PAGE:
Climate change shapes bird reproduction patterns, favoring smaller species: Study

Climate change shapes bird reproduction patterns, favoring smaller species: Study

Small birds adapt to environmental changes much faster than larger-bodied birds, says Turkish ecologist

By Yeter Ada Seko

ISTANBUL (AA) – Larger-bodied migratory birds are reproducing less, while sedentary species of small-bodied birds tend to produce more offspring under similar conditions, according to an international study focused on the impact of climate change on bird reproduction.

Small-bodied birds, often referred to as songbirds, adapt to their environment's conditions much faster. These birds are less impacted by global warming, while larger-bodied non-songbirds are more affected, ecologist Ilhami Kiziroglu told Anadolu.

Discussing a study conducted by the Proceedings of the National Academy of Sciences (PNAS) on the effects of climate change on bird reproduction, specifically examining annual offspring production, Kiziroglu at Ostim Technical University in Türkiye's capital Ankara said smaller birds, which adapt more easily to changing conditions, also possess high levels of reproductive energy.

These birds can lay eggs 3-4 times a year, producing a significant number of offspring during each breeding period, he said.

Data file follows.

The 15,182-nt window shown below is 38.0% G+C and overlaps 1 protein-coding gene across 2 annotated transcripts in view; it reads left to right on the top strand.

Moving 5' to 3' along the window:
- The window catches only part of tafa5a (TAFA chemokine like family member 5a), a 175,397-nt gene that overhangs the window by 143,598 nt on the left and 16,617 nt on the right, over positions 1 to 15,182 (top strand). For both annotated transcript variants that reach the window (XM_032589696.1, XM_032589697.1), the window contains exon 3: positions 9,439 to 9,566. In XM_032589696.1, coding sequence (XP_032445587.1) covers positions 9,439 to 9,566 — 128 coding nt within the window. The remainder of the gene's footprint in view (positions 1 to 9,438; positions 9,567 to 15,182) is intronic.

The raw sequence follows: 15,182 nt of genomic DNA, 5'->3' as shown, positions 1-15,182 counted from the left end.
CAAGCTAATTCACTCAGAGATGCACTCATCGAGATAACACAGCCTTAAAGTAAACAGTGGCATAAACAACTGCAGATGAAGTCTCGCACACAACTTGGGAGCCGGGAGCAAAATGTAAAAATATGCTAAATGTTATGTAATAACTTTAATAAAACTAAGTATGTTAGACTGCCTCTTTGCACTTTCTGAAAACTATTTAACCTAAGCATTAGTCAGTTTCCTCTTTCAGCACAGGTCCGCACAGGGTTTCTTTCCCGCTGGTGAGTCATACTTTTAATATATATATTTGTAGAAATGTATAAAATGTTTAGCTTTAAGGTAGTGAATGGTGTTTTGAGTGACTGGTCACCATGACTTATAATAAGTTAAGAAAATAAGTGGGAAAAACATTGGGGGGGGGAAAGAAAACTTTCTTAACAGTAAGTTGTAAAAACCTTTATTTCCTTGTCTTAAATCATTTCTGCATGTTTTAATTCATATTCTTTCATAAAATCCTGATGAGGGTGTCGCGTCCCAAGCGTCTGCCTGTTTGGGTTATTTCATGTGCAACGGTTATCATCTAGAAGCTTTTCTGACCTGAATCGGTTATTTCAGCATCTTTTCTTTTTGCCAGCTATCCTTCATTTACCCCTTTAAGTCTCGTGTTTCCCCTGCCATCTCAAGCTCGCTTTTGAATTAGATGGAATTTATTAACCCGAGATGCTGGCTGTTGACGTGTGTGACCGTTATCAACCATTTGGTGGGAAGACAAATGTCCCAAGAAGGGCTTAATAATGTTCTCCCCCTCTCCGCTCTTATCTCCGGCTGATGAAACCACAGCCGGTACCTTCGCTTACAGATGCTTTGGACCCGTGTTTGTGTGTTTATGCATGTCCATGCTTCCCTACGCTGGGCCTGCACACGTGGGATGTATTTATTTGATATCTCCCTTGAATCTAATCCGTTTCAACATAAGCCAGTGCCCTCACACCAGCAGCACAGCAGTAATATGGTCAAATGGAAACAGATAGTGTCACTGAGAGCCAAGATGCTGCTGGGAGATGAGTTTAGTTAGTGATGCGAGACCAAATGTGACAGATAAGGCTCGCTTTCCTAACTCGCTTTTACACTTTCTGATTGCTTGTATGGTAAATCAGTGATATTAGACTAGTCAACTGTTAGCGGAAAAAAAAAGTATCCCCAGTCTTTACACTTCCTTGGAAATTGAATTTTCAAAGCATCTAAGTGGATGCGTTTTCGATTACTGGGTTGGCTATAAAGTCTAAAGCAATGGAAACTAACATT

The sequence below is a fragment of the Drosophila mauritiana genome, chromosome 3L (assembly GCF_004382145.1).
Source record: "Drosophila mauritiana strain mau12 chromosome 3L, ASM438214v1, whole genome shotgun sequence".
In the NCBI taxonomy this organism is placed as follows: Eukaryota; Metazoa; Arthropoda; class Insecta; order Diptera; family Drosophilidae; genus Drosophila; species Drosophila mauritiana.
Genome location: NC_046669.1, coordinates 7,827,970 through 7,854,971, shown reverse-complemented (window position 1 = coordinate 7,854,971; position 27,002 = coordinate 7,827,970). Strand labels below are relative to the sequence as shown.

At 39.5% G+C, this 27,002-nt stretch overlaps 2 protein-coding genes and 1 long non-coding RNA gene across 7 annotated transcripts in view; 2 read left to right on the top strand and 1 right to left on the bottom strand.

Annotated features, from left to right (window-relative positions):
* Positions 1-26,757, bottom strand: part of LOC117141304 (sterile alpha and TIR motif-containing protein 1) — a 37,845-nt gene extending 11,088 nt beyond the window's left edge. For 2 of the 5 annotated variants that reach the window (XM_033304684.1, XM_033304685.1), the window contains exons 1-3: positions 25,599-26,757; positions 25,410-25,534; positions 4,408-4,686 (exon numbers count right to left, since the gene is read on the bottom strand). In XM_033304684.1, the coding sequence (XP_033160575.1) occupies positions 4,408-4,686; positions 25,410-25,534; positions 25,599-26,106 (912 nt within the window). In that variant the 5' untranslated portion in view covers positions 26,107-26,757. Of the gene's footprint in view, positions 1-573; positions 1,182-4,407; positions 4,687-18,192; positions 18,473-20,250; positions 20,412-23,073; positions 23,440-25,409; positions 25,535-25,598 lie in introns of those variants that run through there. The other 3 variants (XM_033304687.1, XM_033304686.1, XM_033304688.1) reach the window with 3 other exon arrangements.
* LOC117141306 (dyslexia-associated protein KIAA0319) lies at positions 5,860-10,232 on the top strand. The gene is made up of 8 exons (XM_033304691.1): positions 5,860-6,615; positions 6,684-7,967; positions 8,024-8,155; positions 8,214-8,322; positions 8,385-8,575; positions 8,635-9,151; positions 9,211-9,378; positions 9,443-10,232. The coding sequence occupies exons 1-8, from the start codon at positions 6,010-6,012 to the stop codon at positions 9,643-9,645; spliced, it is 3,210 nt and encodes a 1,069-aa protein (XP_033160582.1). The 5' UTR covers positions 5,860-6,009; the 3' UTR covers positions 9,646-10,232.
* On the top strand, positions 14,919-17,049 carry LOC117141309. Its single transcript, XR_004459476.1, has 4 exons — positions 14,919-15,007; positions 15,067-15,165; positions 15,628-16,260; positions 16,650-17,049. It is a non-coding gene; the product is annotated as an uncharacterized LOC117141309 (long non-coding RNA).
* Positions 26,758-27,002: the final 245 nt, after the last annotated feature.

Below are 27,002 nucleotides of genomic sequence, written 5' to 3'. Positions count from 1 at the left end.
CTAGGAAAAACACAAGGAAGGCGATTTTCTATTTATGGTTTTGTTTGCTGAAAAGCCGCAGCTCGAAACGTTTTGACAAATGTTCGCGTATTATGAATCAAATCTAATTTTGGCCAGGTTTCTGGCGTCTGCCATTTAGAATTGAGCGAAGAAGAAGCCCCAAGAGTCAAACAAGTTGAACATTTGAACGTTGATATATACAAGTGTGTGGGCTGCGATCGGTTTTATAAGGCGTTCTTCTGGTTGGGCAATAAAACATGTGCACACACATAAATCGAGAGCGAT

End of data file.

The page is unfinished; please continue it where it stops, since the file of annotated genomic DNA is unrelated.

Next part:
Highlighting the challenges faced by large-bodied birds in adapting to their environments due to their size and their tendency to lay only a few eggs, Kiziroglu said: "In ecology, there is a rule that for successful reproduction of a species, the reproductive energy must be competent and sufficient. Without this, it is impossible to increase the population of any species in a given area."

While migratory patterns are shifting, these changes have a lesser impact on small birds since they naturally produce multiple generations in a single year.

Birds of prey, including cormorants and herons, breed only once a year. Consequently, the timing of their breeding season must synchronize with their specific living conditions, Kiziroglu said.

Despite the recognition of greenhouse gases' importance on the global stage, Kiziroglu says substantial actions remain lacking. With a temperature increase of 1C to 3C (37F) globally, ice masses in the Palearctic region are melting swiftly, leading to a reversal of Ice Age events. These changes disrupt the biological rhythms of living organisms, underscoring the urgent need for effective measures.

The research observed changes in yearly offspring production by female breeders across 201 populations of 104 bird species globally between 1970 and 2019.

While the average offspring production has decreased in recent decades, variations among species and populations were significant.

The study revealed that 56.7% of the birds experienced a decrease in their reproduction rates, while 43.4% witnessed an increase. The most significant decline was observed in the reproductive rates of migratory birds.

The study also showed that climatic shifts affect offspring production through compounded impacts on species' ecological and life history traits.

Multi-brooded species have improved breeding with increasing temperatures, contrasting with single-brooded species.

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